HPAK (HP Agilent now Keysight) 8782B Vector Signal Generator: an easy fix

The 8782B is a quite powerful generator to simulate digital signals, not considering the power in dBm, but the support of all the common digital modulation schemes, BPSK, QPSK, 8PSK, 16/64/256 QAM, at exeptional signal integrity.
Frequency range is 0 to 250 MHz, actually, it works to 370 MHz – but this instrument is mainly intended to generate complex IF signals, which can then be used to test the IF chain of a receiver, or, you just add a mixer, another generator for the LO, and a filter, if needed, to get the signal up into the GHz region.

This unit arrived in a HUGE box, it just fits the car!

All frequencies are derived from a HP 10811E ovenized oscillator, which is held by a shock-absorbing mount, and is extremely stable (better than 0.5 ppb per day!), and low phase noise, resulting in below -125 dBc at 1 kHz from the carrier, and below -130 dBc further out.

The symptoms:

(1) The right LCD display is missing partial digits. Seems to be related to the mounting/contact of the LCD with the board.
8782b display defect

(2) Output is 30 dB down, but otherwise working just fine.
Quick look at the output amplifier – a real marvel of RF engineering.
8782b a10a2 output amp assy

(3) It’s in good condition, but will benefit from a bit of de-dusting and cleaning.

The repair:

(1) After taking off the front panel, the LCD is a separate assembly, seems to be made by HP (which test equipment company would nowadays still make their own LCD displays?), and easy to remove. And, the defect, readily found. One of the side bars holding the assembly together and pressing the glass display to the control board, to make contact via an elastic strip, it had slipped off. The root cause – somebody must have used nail clippers to fabricate a piece of acrylic that is used to protect the LCD surface – maybe it was broken or scratched. And with the uneven edges, it caused tension on the display unit, pushing off the side bar.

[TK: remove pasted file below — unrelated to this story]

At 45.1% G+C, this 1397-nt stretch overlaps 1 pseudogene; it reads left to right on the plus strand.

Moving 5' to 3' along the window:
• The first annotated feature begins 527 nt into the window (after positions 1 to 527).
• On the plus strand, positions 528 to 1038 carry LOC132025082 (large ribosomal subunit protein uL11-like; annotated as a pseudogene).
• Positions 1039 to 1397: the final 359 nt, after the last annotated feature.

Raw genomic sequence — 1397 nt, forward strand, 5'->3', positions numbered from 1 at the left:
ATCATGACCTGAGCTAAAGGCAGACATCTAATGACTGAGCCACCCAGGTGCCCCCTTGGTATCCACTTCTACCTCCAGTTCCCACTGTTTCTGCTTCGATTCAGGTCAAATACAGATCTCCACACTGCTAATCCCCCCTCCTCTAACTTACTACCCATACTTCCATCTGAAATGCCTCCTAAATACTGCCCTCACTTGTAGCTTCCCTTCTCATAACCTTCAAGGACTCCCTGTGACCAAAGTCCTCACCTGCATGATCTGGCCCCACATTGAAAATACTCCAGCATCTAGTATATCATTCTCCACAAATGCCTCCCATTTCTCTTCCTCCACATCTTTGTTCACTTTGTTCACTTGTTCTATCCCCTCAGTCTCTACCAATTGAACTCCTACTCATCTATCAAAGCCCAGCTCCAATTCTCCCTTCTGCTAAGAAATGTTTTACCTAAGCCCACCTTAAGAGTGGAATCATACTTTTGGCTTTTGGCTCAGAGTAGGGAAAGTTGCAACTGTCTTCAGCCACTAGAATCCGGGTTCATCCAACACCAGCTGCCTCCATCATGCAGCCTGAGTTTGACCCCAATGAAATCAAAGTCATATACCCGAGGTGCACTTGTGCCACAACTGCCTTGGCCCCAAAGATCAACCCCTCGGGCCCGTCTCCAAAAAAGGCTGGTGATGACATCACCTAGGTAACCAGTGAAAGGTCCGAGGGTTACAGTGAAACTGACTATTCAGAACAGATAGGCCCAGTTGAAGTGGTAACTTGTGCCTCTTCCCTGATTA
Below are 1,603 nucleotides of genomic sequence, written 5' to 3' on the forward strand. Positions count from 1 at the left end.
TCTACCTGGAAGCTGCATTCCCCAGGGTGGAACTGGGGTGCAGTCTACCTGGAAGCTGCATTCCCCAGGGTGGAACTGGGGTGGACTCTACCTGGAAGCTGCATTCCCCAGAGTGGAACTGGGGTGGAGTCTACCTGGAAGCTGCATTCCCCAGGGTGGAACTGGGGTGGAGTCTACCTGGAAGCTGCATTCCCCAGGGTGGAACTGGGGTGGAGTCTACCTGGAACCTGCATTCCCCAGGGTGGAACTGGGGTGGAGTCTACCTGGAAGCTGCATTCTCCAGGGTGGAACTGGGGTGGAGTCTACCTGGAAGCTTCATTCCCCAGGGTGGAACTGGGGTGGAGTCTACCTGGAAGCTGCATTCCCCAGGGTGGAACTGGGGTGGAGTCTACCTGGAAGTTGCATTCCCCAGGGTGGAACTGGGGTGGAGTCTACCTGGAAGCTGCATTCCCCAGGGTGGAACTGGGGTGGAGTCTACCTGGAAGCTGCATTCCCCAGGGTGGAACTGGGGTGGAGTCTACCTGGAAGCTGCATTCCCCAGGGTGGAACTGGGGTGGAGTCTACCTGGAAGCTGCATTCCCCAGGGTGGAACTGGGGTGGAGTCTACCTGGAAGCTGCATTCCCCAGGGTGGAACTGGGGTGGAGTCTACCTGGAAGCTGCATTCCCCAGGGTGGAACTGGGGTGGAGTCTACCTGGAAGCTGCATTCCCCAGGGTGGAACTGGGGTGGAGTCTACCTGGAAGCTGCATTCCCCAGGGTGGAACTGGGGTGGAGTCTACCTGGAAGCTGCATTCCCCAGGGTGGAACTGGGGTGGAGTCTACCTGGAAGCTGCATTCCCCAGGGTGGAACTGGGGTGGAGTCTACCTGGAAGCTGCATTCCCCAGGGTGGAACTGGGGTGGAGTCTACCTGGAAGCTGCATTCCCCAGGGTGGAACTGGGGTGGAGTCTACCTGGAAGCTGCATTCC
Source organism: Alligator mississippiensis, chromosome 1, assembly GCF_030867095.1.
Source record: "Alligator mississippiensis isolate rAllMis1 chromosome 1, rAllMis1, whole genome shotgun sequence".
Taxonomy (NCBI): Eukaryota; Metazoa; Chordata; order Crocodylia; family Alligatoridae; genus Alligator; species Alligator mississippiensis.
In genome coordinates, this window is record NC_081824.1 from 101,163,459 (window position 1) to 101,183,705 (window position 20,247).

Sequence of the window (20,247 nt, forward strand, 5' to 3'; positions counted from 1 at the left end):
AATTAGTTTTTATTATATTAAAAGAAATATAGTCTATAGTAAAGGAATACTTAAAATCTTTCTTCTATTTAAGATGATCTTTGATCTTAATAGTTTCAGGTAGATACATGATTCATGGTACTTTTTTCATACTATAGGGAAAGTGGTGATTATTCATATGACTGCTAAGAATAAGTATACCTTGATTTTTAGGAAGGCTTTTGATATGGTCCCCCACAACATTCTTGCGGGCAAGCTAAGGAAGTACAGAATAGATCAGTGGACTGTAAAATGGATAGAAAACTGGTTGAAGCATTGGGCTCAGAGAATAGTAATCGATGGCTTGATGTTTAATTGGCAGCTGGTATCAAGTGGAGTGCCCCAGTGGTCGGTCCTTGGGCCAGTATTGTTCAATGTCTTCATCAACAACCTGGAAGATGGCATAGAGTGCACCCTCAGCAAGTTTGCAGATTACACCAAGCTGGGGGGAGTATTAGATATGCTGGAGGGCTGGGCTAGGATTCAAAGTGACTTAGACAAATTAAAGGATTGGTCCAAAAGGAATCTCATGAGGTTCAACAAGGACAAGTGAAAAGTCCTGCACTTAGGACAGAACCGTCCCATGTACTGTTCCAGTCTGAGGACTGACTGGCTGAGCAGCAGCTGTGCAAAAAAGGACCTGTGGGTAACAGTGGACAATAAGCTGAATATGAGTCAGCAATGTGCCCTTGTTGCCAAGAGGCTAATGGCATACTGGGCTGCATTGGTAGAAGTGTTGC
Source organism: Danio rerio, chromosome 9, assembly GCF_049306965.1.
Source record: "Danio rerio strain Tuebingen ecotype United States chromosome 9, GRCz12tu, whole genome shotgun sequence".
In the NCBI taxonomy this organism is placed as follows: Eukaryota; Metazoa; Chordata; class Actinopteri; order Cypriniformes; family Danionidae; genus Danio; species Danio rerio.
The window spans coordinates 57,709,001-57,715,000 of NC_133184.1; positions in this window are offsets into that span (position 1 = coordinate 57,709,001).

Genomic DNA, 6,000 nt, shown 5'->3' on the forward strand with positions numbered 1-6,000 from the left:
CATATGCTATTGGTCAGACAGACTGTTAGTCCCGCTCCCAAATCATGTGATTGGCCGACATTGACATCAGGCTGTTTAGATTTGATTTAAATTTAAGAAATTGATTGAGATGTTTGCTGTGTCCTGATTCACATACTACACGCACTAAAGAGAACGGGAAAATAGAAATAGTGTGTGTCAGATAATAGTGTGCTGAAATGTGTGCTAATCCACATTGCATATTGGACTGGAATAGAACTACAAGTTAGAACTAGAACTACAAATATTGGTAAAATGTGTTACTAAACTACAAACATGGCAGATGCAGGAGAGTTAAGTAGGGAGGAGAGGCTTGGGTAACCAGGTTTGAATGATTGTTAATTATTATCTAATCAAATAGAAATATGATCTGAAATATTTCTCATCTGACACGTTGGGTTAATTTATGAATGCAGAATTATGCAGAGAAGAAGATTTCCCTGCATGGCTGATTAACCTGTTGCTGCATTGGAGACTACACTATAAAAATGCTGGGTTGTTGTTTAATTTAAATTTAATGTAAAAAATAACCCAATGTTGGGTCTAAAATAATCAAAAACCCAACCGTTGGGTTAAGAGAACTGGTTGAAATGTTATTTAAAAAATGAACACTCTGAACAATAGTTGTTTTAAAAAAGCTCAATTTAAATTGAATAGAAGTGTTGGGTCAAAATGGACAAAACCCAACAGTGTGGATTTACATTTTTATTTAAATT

8782b display protector
Well, Let’s just straighten out things and put it back together. No surprise, the LCD is working again just great.

(2) The level control. According to the description of the sender, the output is about 30 dB down. Most likely, something with the attenuator, 08780-60093 = 33322GC, 110 dB, 10 dB step. So, the attenuator, easily removed, and the non-attenuated signal directly fed to the dated but very trustworthy HPAK 8565A spectrum analyzer available here at the bench. Now there is plenty of signal, but it isn’t accuarate at all, even relative steps, like 1 dB steps, give variable response, anything from 0.5 to 2 dB steps… The level spec of the 8782B isn’t all that great, but I know from earlier work with such units, the performance is much better than spec, and 1 dB step, should be 1 dB. Turns out, just a little pitfall, the 8782B has a calibration routine, also for the level, and somehow, this unit seems not to have been calibrated for a while. Well, easy enough, just pushed the “CAL” button, and after a few minutes, you bet, the levels are spot-on, and, within 0.1 dB or so.
Just a quick fix on the attenuator control circuit, and, the level is back.

(3) For cleaning, don’t use anything too harsh on these instruments, they use different plastics and pains compared to earlier HP models. I get good results with about 20-25% isopropylic alcohol (1 part of the alcohol, 3 parts of distilled water).

Some quick tests – all self tests passed OK – and here, a BPSK signal:

8782b bpsk test

Level accuracy, all well within spec (measured with a Micro-Tel 1295):
8782b level accuracy test

And, with the 8782B the boring times in the lab are over, Thank’s to the build-in game – everyone will be looking at you, working hard, pushing the buttons!
8782b special function 600 game

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